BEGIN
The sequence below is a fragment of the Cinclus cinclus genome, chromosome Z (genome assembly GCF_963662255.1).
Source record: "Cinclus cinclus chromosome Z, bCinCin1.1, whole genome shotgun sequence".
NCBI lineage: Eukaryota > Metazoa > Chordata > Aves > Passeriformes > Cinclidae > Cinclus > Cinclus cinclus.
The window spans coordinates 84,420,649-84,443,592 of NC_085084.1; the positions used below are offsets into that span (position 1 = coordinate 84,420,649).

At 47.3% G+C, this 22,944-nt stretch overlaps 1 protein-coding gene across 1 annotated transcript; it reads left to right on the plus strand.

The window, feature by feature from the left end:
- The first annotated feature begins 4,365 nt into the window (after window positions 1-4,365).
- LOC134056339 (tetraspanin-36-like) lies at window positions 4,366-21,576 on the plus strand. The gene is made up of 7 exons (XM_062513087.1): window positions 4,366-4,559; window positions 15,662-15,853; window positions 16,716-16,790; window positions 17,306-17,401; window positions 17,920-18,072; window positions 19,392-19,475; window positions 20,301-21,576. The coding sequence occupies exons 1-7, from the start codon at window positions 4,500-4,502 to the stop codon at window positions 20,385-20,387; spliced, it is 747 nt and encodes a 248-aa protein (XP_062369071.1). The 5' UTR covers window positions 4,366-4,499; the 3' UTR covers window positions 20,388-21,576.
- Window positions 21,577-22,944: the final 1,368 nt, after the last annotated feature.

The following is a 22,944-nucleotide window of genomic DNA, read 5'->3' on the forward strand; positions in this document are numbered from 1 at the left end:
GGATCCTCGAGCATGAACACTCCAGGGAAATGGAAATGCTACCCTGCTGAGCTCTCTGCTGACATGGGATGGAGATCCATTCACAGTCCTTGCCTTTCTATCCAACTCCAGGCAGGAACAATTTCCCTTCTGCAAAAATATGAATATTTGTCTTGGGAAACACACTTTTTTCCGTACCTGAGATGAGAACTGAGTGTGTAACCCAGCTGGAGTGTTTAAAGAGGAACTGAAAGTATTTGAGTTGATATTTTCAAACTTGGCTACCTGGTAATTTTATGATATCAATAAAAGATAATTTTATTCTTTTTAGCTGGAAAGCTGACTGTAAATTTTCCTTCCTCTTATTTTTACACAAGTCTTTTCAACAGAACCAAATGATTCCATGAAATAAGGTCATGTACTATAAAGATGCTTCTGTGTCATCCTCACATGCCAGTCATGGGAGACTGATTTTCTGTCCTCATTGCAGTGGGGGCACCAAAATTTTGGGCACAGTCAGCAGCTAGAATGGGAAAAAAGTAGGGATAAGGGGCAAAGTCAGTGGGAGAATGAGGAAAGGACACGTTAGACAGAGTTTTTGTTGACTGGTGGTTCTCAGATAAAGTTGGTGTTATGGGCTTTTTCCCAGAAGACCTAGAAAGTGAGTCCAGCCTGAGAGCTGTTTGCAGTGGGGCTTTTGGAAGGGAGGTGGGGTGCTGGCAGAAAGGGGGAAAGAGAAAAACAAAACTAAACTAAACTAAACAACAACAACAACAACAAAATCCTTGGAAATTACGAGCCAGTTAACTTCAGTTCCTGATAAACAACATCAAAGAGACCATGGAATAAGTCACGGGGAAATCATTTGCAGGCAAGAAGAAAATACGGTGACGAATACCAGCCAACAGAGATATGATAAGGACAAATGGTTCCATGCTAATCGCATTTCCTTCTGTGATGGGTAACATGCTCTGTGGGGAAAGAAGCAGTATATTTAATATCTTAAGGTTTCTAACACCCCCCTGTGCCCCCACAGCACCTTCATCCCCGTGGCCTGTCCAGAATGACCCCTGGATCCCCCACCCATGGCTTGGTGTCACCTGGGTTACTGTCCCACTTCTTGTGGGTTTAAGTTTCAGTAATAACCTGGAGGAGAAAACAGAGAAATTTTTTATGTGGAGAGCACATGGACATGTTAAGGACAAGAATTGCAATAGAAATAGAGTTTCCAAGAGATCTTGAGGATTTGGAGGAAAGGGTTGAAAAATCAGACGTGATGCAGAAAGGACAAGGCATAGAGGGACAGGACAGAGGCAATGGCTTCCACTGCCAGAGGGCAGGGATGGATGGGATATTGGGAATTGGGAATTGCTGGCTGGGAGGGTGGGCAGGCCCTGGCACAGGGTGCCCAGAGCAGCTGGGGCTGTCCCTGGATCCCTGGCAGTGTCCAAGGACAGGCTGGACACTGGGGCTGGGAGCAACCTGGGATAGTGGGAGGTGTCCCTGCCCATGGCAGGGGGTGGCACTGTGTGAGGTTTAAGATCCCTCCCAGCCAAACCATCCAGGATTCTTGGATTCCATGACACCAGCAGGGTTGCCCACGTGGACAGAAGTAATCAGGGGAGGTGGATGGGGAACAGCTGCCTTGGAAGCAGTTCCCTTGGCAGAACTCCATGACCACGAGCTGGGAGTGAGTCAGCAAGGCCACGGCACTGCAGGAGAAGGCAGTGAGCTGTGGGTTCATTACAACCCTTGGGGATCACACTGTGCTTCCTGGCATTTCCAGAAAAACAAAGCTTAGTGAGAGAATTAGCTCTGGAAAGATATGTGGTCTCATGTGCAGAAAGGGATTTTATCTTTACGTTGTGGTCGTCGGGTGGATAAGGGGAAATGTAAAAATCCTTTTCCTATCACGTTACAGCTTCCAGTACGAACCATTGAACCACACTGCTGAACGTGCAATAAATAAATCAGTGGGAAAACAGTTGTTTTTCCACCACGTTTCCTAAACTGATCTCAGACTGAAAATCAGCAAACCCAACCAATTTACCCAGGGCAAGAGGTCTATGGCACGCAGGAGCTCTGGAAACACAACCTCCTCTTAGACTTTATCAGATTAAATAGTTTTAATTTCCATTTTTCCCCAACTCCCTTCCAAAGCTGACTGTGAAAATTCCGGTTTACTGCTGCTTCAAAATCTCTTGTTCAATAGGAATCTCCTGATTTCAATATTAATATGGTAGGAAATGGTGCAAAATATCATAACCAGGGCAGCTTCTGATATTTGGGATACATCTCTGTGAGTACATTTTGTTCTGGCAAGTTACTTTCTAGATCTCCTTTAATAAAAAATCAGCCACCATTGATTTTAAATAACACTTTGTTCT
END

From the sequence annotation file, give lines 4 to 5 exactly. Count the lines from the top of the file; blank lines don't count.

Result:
The window spans coordinates 84,420,649-84,443,592 of NC_085084.1; the positions used below are offsets into that span (position 1 = coordinate 84,420,649).

At 47.3% G+C, this 22,944-nt stretch overlaps 1 protein-coding gene across 1 annotated transcript; it reads left to right on the plus strand.